No one knew about this secret for decades. Arkhipov deserved a medal, yet he lived the rest of his life with no recognition. In fact, many looked on him with disgrace as one who did not fulfil his duty. It was not until 2002, four years after his death, that the public learned of the barely avoided catastrophe. As the director of the National Security Archive stated, “The lesson from this… is that a guy named Vasili Arkhipov saved the world.”

Why does this story matter? Hopefully none of us will not spend three weeks in a sweltering Russian sub. But you may spend a semester carrying a heavy class load, or you may struggle with finding work while in the midst of a recession. You may spend night after night at the bedside of a sick child or aging parent. You may fight to keep a family together or a business afloat.

As the pressure builds, you may be tempted to press the button and release, not nuclear warheads, but angry outbursts, a plethora of accusations, a fiery retaliation of hurtful words or unfiltered gossip. Unchecked anxiety can unleash its own “nuclear” destruction. How many people have been wounded as a result of unbridled stress?

And how many disasters have been averted because one person refused to buckle under the strain? I think these potential disasters is what Paul is talking about in Philippians 4:5. He writes: “Let your gentleness be evident to all. The Lord is near. Do not be anxious about anything.”

The Greek word translated here as gentleness describes a temperament that is seasoned and mature. It pictures an attitude that is fitting to the occasion, someone who is level headed and tempered. The gentle reaction is one of steadiness, even handedness, and fair. It “looks humanely and reasonably at the facts of a case.” Its opposite would be an overreaction or a sense of panic. This kind of response is not reactionary, rather it sees, evaluates, then responds.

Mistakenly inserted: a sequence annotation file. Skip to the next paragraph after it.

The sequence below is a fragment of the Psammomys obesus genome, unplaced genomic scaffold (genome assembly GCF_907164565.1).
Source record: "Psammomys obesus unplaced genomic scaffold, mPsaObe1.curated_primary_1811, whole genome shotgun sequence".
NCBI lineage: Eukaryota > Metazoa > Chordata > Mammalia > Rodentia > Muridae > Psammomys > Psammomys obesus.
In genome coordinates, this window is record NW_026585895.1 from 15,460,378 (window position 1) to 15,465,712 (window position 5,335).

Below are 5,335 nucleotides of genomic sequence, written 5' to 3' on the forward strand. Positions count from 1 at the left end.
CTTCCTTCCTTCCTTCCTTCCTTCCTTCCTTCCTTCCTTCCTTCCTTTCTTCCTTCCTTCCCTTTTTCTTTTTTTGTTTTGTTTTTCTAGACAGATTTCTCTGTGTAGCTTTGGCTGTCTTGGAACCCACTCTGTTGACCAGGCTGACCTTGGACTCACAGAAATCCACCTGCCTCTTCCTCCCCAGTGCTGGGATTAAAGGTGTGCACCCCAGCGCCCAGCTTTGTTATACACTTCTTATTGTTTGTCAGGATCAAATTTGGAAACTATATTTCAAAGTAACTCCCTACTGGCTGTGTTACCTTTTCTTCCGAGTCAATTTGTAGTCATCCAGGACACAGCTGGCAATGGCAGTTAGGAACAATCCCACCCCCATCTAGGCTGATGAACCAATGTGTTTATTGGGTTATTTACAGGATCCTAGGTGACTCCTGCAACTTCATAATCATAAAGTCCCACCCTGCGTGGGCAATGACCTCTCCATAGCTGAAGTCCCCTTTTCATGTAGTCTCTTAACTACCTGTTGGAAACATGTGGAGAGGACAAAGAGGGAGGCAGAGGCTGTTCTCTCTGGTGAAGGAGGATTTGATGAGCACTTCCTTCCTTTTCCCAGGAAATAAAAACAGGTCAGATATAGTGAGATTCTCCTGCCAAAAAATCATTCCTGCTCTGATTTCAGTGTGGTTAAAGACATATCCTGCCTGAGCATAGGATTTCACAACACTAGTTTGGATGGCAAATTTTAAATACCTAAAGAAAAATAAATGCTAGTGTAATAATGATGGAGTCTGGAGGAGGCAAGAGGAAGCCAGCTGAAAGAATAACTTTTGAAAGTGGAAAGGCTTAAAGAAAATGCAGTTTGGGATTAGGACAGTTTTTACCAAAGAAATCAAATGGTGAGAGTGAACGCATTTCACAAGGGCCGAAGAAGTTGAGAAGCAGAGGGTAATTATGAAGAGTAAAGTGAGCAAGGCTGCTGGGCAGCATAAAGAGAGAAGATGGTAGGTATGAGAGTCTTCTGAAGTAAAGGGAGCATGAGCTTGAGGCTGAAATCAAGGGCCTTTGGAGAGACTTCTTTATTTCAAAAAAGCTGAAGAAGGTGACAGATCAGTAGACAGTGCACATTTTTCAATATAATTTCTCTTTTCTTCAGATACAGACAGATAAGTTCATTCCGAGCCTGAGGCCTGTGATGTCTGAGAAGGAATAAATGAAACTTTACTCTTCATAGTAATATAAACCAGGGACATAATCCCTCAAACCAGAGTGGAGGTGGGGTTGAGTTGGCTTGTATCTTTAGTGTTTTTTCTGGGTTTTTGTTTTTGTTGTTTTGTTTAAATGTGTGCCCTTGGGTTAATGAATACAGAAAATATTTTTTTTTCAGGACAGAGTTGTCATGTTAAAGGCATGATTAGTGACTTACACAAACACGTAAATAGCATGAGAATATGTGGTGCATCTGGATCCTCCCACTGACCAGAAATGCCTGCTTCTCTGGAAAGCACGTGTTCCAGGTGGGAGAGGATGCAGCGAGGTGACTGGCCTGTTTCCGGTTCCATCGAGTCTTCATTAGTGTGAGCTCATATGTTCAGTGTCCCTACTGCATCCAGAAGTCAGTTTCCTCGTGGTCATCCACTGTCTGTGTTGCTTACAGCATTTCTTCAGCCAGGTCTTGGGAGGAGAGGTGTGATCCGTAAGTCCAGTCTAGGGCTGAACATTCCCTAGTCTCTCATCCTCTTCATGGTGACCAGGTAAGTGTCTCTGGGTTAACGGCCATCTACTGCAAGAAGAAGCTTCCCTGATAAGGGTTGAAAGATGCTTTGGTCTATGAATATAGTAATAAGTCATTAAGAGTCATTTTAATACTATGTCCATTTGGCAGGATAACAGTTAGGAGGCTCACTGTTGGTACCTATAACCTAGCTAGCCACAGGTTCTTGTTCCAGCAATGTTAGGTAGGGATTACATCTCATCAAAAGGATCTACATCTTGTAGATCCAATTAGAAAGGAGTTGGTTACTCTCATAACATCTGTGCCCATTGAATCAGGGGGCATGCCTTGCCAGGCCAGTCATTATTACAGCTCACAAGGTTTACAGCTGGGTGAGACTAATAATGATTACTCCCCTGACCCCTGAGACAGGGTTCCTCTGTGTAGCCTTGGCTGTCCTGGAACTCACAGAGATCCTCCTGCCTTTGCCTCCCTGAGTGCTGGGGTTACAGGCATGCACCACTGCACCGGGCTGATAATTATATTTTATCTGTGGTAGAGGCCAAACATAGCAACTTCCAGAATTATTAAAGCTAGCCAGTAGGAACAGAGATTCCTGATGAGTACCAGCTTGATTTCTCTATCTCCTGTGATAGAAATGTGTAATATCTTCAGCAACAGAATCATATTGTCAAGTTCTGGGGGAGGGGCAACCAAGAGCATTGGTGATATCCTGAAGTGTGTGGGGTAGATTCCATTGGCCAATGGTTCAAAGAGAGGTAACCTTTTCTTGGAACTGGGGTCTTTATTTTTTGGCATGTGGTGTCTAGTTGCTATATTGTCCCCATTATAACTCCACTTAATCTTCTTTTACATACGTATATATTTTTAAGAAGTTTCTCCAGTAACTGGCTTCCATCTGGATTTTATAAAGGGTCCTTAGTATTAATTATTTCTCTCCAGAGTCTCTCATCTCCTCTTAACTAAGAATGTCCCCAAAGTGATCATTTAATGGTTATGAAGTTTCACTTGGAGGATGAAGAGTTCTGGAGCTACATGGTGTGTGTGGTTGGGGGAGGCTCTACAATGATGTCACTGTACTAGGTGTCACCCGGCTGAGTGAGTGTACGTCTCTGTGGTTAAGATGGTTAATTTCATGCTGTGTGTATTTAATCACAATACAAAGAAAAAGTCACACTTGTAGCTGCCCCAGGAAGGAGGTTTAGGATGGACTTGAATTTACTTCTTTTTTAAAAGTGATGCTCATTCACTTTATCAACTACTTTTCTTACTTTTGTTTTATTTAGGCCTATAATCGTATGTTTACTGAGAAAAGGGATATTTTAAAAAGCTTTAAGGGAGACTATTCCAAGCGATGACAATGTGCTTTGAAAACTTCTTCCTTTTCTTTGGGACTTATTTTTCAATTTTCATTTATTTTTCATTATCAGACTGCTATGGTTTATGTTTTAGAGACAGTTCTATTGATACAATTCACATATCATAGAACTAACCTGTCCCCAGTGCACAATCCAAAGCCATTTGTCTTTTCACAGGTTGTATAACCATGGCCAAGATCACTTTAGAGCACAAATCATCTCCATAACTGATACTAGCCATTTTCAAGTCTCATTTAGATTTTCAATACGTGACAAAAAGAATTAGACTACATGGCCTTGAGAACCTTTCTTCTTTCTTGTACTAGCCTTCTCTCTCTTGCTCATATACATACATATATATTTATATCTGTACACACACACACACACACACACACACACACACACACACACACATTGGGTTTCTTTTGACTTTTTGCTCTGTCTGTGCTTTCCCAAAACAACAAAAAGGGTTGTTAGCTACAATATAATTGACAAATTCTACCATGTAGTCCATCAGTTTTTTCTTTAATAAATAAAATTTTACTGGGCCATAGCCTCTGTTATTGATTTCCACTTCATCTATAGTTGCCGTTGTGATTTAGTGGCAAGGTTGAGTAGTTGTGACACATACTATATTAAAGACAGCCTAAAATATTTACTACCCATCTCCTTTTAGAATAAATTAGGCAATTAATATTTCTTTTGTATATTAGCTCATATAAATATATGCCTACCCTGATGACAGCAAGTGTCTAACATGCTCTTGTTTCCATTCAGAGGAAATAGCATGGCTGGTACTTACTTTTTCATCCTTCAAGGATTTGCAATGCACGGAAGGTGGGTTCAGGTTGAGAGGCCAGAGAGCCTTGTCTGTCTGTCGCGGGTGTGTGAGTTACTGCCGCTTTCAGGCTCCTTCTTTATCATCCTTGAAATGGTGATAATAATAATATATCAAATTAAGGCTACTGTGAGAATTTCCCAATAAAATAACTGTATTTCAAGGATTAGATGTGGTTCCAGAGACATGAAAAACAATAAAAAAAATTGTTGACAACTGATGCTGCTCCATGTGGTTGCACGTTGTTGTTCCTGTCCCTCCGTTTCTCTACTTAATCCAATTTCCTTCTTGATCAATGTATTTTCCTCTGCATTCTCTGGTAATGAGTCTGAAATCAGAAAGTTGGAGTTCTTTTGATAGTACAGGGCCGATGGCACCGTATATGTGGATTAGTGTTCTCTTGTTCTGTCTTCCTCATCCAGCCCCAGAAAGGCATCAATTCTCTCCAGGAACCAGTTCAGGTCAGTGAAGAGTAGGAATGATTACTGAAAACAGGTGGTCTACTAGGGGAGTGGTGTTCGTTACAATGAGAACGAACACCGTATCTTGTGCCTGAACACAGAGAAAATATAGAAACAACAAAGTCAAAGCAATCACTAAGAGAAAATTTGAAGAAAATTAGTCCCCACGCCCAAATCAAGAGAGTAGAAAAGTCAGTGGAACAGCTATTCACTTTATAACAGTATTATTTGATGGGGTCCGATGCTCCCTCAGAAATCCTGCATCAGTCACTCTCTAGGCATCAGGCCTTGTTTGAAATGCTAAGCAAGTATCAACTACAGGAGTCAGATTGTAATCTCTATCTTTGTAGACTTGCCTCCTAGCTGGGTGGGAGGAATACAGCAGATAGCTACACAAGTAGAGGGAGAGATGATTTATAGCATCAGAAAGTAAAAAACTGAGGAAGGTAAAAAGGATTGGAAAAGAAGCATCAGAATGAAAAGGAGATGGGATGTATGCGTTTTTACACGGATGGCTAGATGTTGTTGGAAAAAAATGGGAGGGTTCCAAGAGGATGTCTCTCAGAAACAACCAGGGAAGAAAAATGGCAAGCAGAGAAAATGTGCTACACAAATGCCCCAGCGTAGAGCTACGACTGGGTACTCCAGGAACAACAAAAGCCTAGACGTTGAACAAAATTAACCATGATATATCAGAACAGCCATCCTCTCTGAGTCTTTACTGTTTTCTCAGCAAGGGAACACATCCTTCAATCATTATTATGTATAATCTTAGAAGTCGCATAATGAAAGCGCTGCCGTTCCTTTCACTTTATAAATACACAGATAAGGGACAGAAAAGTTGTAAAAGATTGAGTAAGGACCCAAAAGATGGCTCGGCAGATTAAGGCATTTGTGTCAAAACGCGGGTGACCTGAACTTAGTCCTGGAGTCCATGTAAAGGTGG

Paul says this gentleness is “evident to all.” Everyone notices when we are “off” don’t they? Your friends, family, coworkers, everyone can benefit if we take this attitude. Others may freak out or run out, but the gentle person is sober minded and clear thinking. They can be contagiously calm. As a Christian, what this communicates to others is this: God is in control.

This is the leader who sees the challenge, acknowledges it, and says, “These are tough times, but we’ll get through them.”

Gentleness. Where do we find this gem? How can you and I keep our hands away from the trigger? How can we keep our heads when everyone else is losing theirs? We build our foundation on the second phrase. “Let your gentleness be evident to all. The Lord is near. Do not be anxious about anything.”

The Lord is near! We are not alone. We may feel alone. We may think we are alone. But there is never a moment in which we face life without help. God is near. We remember Jesus’ words: “I will be with you,” but we forget that this promise is seen and repeated throughout Scripture.